Little Triangle’s THE WILD PARTY has all the quality we expect of this emerging musical theatre company but with an added extra. There’s evident hard work in the mounting of the production, energy and commitment, excellent musicality and obvious drive to deliver exciting and interesting work to Sydney audiences. What’s different in this offering is the channelling of all that excellence into a focused theatrically in the movement and in the telling of stories.
And the story at the heart of this 2000 musical, music and lyrics by Michael J LaChiusa and book by George C. Wolfe is an interesting one. Set in the twenties, Queenie is the ultimate flapper, carefree and wild, despite a disillusionment with her boyfriend Burrs. His bad boy was once a magnet, now an increasing worry as his behaviours worsen. Looking to escape, the party to end all parties is called for and a bunch of misfit miscreants assemble for gin and dancing and other assorted abandonments. Continue reading THE WILD PARTY: STYLISH MOVEMENT AND PRODUCTION FROM LITTLE TRIANGLE→
A LITTLE CABARET is a fundraiser for Little Triangle’s November production of Michael John LaChiusa & George C. Wolfe’s THE WILD PARTY and its short run at the Sydney Fringe is pretty much sold out. With good reason. There’s a commitment to excellence inside this little company that spills over the footlights in all their work. Staged or simply sung. Here we have seven gorgeous voices performing songs chosen with care to be interesting and unusual. Celebrating the unsung is the publicity tagline and what a great program it turns out to be.
It’s just a lovely night to share with lovers of musical theatre as some songs ooze with familiarity and others are go-home-and-google offerings. Directed by Alexander Andrews and accompanied by Conrad Hamill there are brief introductions “another woman sits at another bar alone” … “ A young wife has a secret.”Continue reading A LITTLE CABARET OF SELDOM HEARD TREASURES→
The two year process has not been easy. Relationships are strained and the pinpoint vision of the eponymous artist has blurred. Yet he creates, before our eyes, his masterpiece. A Sunday Afternoon on the Island of La Grande Jatte arrives fully realised as the first act finale of Stephen Sondheim and James Lapine’s SUNDAY IN THE PARK WITH GEORGE.
When I saw the original version on Broadway in 1984 my heart stopped at this sequence. Georges Seurat’s painting flew in as a scrim to be magically framed by staging. It was breathtaking and transformative. I’m not the only one who reveres the show either. A quick search on YouTube shows how many people still engage with and comment on those grainy videos of the original.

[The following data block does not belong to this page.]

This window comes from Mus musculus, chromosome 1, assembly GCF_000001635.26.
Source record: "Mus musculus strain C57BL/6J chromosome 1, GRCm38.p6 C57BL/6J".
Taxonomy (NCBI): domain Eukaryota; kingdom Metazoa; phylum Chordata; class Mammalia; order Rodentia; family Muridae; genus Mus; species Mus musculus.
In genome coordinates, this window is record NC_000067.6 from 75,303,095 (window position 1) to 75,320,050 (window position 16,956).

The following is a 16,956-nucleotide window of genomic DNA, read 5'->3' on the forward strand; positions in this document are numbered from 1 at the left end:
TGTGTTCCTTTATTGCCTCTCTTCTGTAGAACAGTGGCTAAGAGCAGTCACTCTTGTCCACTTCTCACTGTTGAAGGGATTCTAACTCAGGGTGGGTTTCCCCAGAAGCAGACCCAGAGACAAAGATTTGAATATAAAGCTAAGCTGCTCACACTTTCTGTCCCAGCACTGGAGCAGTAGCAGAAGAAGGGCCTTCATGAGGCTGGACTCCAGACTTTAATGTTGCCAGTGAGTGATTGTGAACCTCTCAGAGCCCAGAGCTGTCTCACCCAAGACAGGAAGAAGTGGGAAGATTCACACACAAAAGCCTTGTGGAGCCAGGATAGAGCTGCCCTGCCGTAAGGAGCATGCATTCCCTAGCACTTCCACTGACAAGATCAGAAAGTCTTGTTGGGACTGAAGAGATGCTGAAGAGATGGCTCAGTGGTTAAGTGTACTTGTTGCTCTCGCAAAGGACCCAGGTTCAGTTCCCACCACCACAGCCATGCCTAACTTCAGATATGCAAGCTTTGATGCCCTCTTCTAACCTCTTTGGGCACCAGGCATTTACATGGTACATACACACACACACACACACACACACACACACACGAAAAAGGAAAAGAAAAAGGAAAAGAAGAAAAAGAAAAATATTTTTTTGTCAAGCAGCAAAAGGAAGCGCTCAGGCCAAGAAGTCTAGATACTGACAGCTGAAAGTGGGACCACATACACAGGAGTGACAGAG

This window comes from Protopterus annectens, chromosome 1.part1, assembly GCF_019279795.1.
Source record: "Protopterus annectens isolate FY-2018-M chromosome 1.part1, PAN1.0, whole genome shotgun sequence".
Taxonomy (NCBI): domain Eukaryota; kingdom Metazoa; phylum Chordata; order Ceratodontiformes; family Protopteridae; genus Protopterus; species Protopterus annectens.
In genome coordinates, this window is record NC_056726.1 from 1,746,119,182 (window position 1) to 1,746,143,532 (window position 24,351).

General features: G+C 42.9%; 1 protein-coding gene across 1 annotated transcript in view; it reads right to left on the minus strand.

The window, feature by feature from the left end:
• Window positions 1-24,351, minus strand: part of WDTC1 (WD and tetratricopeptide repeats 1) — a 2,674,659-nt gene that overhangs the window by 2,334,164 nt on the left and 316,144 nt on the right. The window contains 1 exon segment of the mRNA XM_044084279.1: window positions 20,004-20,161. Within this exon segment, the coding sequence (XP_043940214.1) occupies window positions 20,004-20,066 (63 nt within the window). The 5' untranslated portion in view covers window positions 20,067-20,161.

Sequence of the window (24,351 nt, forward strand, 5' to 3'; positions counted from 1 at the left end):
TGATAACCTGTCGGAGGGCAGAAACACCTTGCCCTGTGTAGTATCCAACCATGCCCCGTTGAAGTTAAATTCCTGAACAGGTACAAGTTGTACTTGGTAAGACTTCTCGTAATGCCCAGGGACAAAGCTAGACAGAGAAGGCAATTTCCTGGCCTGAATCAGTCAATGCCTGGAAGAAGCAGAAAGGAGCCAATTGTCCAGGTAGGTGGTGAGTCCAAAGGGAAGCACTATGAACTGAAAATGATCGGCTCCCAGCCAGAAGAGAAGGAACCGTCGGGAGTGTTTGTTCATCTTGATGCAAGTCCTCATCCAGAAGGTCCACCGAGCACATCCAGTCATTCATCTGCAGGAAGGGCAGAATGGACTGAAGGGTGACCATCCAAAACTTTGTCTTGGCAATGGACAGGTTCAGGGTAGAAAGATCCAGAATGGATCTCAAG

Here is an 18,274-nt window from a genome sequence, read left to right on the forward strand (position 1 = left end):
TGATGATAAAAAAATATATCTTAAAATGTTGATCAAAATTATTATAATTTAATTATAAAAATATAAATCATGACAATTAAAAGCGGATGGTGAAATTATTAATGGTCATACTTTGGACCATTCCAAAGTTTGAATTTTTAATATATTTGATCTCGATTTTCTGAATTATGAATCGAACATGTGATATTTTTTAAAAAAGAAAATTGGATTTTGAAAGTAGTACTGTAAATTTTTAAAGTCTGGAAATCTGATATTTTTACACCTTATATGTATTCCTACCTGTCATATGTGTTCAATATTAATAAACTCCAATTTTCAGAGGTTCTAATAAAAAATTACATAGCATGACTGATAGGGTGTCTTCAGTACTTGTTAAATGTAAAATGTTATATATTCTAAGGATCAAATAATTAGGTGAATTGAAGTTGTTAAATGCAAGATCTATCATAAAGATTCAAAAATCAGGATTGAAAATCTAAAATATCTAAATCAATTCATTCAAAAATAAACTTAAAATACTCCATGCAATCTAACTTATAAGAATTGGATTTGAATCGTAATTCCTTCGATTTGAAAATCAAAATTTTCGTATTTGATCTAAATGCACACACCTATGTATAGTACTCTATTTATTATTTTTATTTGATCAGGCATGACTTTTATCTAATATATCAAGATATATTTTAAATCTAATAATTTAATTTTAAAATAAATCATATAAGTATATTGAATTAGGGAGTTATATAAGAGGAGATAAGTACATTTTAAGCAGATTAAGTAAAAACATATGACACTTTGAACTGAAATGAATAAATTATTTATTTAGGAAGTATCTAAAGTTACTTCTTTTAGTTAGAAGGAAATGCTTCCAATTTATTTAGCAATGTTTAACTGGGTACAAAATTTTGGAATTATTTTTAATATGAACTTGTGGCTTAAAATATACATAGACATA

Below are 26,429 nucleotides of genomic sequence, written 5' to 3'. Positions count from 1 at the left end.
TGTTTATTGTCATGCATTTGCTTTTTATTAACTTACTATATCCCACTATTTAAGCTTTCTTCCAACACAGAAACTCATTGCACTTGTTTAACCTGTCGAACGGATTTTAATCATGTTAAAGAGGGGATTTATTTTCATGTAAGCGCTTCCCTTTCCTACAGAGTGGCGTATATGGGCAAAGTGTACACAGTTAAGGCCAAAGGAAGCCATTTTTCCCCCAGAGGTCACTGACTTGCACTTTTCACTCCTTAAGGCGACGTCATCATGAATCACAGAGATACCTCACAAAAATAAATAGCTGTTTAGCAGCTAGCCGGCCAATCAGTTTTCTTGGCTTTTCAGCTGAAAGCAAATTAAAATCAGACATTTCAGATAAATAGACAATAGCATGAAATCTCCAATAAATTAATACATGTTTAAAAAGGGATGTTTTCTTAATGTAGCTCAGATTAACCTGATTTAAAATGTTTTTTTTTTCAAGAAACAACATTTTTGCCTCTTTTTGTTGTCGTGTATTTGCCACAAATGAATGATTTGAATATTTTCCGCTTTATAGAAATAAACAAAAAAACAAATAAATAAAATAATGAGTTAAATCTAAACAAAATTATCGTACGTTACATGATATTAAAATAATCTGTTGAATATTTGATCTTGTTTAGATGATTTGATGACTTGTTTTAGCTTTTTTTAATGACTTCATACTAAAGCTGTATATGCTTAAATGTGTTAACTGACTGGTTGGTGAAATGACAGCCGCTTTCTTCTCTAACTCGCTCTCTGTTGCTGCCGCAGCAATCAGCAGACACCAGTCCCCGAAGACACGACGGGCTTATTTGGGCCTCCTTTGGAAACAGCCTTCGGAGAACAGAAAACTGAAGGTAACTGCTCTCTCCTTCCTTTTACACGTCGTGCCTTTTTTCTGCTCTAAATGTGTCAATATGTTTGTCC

So, how do you reinvent a legend? If Sondheim can seamlessly transport one art form to another then surely an up-and-coming Theatre Company like Little Triangle can mount a fully realised reimagining even on an odd shaped stage in a revamped military shed on reclaimed swampland with a rich indigenous and community heritage as part of the Sydney Fringe. They sure can! And the painting is created with as much power and integrity as that seminal production.
The setting for A LITTLE NIGHT MUSIC at the Everest Theatre is simple. Black risers upstage on the right. On the left, a large, bare branch artfully suspended parallel to the floor above a grand piano. But this is not indicative of stripped back production. There are rich and detailed aspects to this The University Of Sydney Musical Theatre Ensemble (MUSE) production of the Sondheim classic.
Rather, the branch is just a branch. Recognizable for what it is despite its lack of leaves. What lies under what the world sees, is the metaphor.
Fredrik Egerman, a middle aged lawyer, in Sweden in the early 1900s appears to have exactly what other men desire. But he has a reluctant 18 year old bride on his hands. Anne remains a virgin eleven months after their marriage and Fredrik is drawn back to a former lover, Desiree Armfield, formerly a noted actress who is reduced to playing small towns in rep. Continue reading A Little Night Music @ The Seymour Centre→
Sydney University Musical Theatre Ensemble’s (MUSE) production of Stephen Sondheim’s ANYONE CAN WHISTLE is performed by a group of talented and highly energetic and committed performers. The show is, in part, a social satire and a sharp critique of modern society, breaking the fourth wall, acknowledging itself as theatre and sometimes not following a logical, linear structure.
This Sondheim play is also partly a musical romantic comedy, complete with love songs and happily ever after scenarios for the hero, the heroine and even the villains.
The town in ANYONE CAN WHISTLE is in serious financial trouble and needs a miracle. The scheming Comptroller has a solution and supported by Mayoress Cora creates a water spouting rock and calls it a miracle. Yet when Nurse Fay Apple brings her ‘cookies’ from the local mental institution, the Cookie Jar, to cure themselves, chaos ensues as patients and residents become mixed up. From there the plot twists and turns till all is well – well almost – at the end. Continue reading Anyone Can Whistle→
Company C of Short+Sweet dance continues the exciting season with twelve more short works. Overall there was some very interesting work, but I found several of the pieces unclear and perhaps in need of more development and polishing .
The opening work however Joseph Simon’s ‘String ‘ was magnificent , a short black and white film where Simon’s is caught in string. He uses angular yet liquid movement to stretch and try and escape but is still tied. How does string affect the body? Facial expression and tiny subtle changes in skin texture and layers are important.